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Norfolk Highlights 1584 - 1881
By George Holbert Tucker

Chapter 37

Two Memorable Freezes

Two memorable freezes gripped Norfolk in their icy clutches during the Eighteenth and Nineteenth Centuries. The first was the rigorous winter of 1779-80, during which the Elizabeth River was frozen solid for several weeks and the Chesapeake Bay was so thickly frozen that teams crossed from shore to shore as far down as Cape Henry.

It was also during this freeze that the coldest morning ever known in Virginia since the time of the first settlement was experienced. On January 14, 1780, the mercury dropped into the bulbs of the thermometers, while ice piled up twenty feet high along the Atlantic Coast in Princess Anne County and remained there until mid-May.

Seventy-seven years later Norfolk area citizens who liked to bend the elbow were treating themselves to the unique experience of taking a hot toddy at a temporary bar set up in the middle of the Elizabeth River.

It all began on Friday, January 16, 1857. Although there had been several inches of snow and the usual bad weather on New Year's Day, the editor of The Southern Argus, on the strength of "two delicious mint julips from the Anchor Bar," had forgotten it sufficiently to hail the first signs of spring. By the next morning, however, the wind has veered around to the northeast, and at half past seven snow began to fall rapidly. By noon the temperature had dropped to an all-time low and a furious gale sent snowflakes whirling in all directions. The great blizzard and freeze of 1857 were on!

Two days later, Norfolk and Portsmouth were buried under twenty-foot snowdrifts, and the damage of the storm to the two cities was roughly estimated at one hundred thousand dollars. Added to that, the Elizabeth River was a blinding surface of hard, gray ice, while the cold had become so intense that all of the Virginia Rivers and Hampton Roads were ice-bound.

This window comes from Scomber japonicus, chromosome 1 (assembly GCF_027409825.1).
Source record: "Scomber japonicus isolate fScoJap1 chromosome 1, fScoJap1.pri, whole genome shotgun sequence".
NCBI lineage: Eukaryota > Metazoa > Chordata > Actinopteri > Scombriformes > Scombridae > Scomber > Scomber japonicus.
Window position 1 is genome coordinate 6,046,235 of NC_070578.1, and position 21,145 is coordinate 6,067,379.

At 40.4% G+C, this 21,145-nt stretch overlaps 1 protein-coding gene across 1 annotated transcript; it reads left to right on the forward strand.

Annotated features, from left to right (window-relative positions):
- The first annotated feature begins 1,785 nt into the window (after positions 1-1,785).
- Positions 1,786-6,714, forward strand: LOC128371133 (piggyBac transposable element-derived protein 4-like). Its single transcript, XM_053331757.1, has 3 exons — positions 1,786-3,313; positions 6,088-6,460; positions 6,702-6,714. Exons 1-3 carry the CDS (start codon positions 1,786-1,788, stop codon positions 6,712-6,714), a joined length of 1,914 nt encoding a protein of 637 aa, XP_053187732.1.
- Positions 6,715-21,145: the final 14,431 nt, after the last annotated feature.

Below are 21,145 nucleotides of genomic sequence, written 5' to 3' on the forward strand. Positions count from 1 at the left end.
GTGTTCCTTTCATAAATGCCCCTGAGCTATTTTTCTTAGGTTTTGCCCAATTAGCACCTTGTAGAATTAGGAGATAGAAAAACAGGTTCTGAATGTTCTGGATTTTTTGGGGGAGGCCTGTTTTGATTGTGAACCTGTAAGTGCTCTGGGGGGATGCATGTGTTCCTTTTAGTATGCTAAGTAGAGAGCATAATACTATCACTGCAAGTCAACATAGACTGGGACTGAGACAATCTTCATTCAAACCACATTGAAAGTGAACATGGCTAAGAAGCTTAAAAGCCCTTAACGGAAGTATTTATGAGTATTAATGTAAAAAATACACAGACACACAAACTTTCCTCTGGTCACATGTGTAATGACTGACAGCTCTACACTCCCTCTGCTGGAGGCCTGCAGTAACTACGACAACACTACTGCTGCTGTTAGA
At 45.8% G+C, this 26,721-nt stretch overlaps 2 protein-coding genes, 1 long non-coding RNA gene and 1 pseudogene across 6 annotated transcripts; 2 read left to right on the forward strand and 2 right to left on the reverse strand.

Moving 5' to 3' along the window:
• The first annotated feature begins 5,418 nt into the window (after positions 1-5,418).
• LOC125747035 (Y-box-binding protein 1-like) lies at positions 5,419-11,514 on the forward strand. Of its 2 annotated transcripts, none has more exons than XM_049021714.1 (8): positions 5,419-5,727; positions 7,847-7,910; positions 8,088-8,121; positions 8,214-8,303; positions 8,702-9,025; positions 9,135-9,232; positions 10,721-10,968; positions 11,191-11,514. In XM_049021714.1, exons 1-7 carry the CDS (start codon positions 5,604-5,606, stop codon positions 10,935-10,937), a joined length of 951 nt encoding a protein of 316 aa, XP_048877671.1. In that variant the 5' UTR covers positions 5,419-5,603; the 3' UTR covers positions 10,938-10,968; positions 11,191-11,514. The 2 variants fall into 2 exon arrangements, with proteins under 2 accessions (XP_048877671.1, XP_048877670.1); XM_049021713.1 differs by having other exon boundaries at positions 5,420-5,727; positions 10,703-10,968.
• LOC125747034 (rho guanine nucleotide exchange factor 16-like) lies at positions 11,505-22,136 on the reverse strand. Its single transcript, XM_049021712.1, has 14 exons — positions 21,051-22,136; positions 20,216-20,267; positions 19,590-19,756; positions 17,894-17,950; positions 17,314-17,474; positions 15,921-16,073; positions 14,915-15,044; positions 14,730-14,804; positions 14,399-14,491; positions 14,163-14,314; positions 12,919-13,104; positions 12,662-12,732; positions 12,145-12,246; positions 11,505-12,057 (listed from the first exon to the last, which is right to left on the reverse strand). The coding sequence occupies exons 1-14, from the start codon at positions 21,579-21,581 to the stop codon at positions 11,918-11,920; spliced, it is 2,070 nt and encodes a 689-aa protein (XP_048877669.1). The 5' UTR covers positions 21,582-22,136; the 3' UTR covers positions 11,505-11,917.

Chesapeake Bay was frozen solid for a mile and a half from the shoreline, and at Cape Henry it was possible to walk out a hundred yards on the frozen ocean from the lighthouse.

The suffering among the Norfolk-area poor was terrible, but in middle-income and well-to-do Norfolk families an ice carnival spirit prevailed.

Sleighing and skating parties were organized throughout the community, and a pair of skates, a sled, or a sleigh of any description sold at a premium.

On January 26, 1857, the Argus announced that many persons had walked all the way down to Hampton Roads on the ice over the weekend, while one hardy soul had strolled twenty miles from Nansemond County on the ice, had dined with the captain of an ice-bound steamer off Craney Island, and had then finishd his promenade to Norfolk.

"Our harbor has been converted into a magnificent panorama," the Argus commented. "On Saturday, belles and beaux, husbands and wives, parents and children all crowded the thoroughfare on the ice between Norfolk and Portsmouth."

Then came the real news of the day: "A booth was erected about midway of the journey where thirsty souls imbibed the ardent, and a brisk trade was carried on beneath it.

This was the famous "bar in the center of the river," part of the folklore of every Nineteenth Century Norfolk-area person.

Needless to add, "the ardent," as the editor of the Argus referred to the liquid refreshment served over the bar on the ice, was the cause of many fights and cases of unsteady legs. And according to tradition, although the editor of the Argus had nothing to say concerning it, a free black family in Portsmouth pressed their small donkey cart into service and piled up a tidy little sum transporting the drunks backward and forward to terra firma.

By January 28, 1857, however, the thaw had begun, and the next day the ferryboat made several cautious crossings through a path cut through the melting ice. With things back to normal, the ice carnival spirit quieted down, and was not revived until the big freeze of 1917-18, when the harbor again became a solid mass of ice between Norfolk and Portsmouth.

Chapter 38
Landmark of Loveliness

Norfolk Highlights 1584 - 1881

Norfolk Highlights 1584 - 1881

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